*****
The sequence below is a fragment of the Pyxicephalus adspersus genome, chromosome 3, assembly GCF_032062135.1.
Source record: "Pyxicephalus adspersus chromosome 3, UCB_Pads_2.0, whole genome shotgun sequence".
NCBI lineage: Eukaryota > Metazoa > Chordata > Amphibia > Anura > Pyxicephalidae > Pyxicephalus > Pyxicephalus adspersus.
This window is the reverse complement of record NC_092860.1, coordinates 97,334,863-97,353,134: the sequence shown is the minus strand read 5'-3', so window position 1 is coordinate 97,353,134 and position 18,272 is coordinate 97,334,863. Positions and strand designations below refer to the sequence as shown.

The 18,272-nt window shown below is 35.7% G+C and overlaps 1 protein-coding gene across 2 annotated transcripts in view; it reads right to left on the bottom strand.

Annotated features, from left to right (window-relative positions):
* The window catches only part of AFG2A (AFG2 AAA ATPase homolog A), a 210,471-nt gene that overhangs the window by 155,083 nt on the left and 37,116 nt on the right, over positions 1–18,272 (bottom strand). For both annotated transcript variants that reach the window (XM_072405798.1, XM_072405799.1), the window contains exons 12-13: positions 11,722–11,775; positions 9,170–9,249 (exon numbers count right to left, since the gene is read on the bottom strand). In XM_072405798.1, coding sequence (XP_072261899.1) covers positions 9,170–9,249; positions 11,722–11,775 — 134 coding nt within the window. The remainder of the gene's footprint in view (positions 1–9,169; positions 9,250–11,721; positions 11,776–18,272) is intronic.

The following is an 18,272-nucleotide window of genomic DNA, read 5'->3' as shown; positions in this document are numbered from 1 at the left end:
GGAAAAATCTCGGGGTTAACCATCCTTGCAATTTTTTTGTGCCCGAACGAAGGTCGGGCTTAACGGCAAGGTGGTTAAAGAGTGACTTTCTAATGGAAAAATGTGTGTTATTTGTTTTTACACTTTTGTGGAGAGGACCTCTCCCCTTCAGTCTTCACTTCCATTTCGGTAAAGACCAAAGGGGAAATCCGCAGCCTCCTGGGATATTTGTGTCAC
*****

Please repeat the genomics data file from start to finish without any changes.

The sequence below is a fragment of the Pyxicephalus adspersus genome, chromosome 3, assembly GCF_032062135.1.
Source record: "Pyxicephalus adspersus chromosome 3, UCB_Pads_2.0, whole genome shotgun sequence".
NCBI lineage: Eukaryota > Metazoa > Chordata > Amphibia > Anura > Pyxicephalidae > Pyxicephalus > Pyxicephalus adspersus.
This window is the reverse complement of record NC_092860.1, coordinates 97,334,863-97,353,134: the sequence shown is the minus strand read 5'-3', so window position 1 is coordinate 97,353,134 and position 18,272 is coordinate 97,334,863. Positions and strand designations below refer to the sequence as shown.

The 18,272-nt window shown below is 35.7% G+C and overlaps 1 protein-coding gene across 2 annotated transcripts in view; it reads right to left on the bottom strand.

Annotated features, from left to right (window-relative positions):
* The window catches only part of AFG2A (AFG2 AAA ATPase homolog A), a 210,471-nt gene that overhangs the window by 155,083 nt on the left and 37,116 nt on the right, over positions 1–18,272 (bottom strand). For both annotated transcript variants that reach the window (XM_072405798.1, XM_072405799.1), the window contains exons 12-13: positions 11,722–11,775; positions 9,170–9,249 (exon numbers count right to left, since the gene is read on the bottom strand). In XM_072405798.1, coding sequence (XP_072261899.1) covers positions 9,170–9,249; positions 11,722–11,775 — 134 coding nt within the window. The remainder of the gene's footprint in view (positions 1–9,169; positions 9,250–11,721; positions 11,776–18,272) is intronic.

The following is an 18,272-nucleotide window of genomic DNA, read 5'->3' as shown; positions in this document are numbered from 1 at the left end:
GGAAAAATCTCGGGGTTAACCATCCTTGCAATTTTTTTGTGCCCGAACGAAGGTCGGGCTTAACGGCAAGGTGGTTAAAGAGTGACTTTCTAATGGAAAAATGTGTGTTATTTGTTTTTACACTTTTGTGGAGAGGACCTCTCCCCTTCAGTCTTCACTTCCATTTCGGTAAAGACCAAAGGGGAAATCCGCAGCCTCCTGGGATATTTGTGTCAC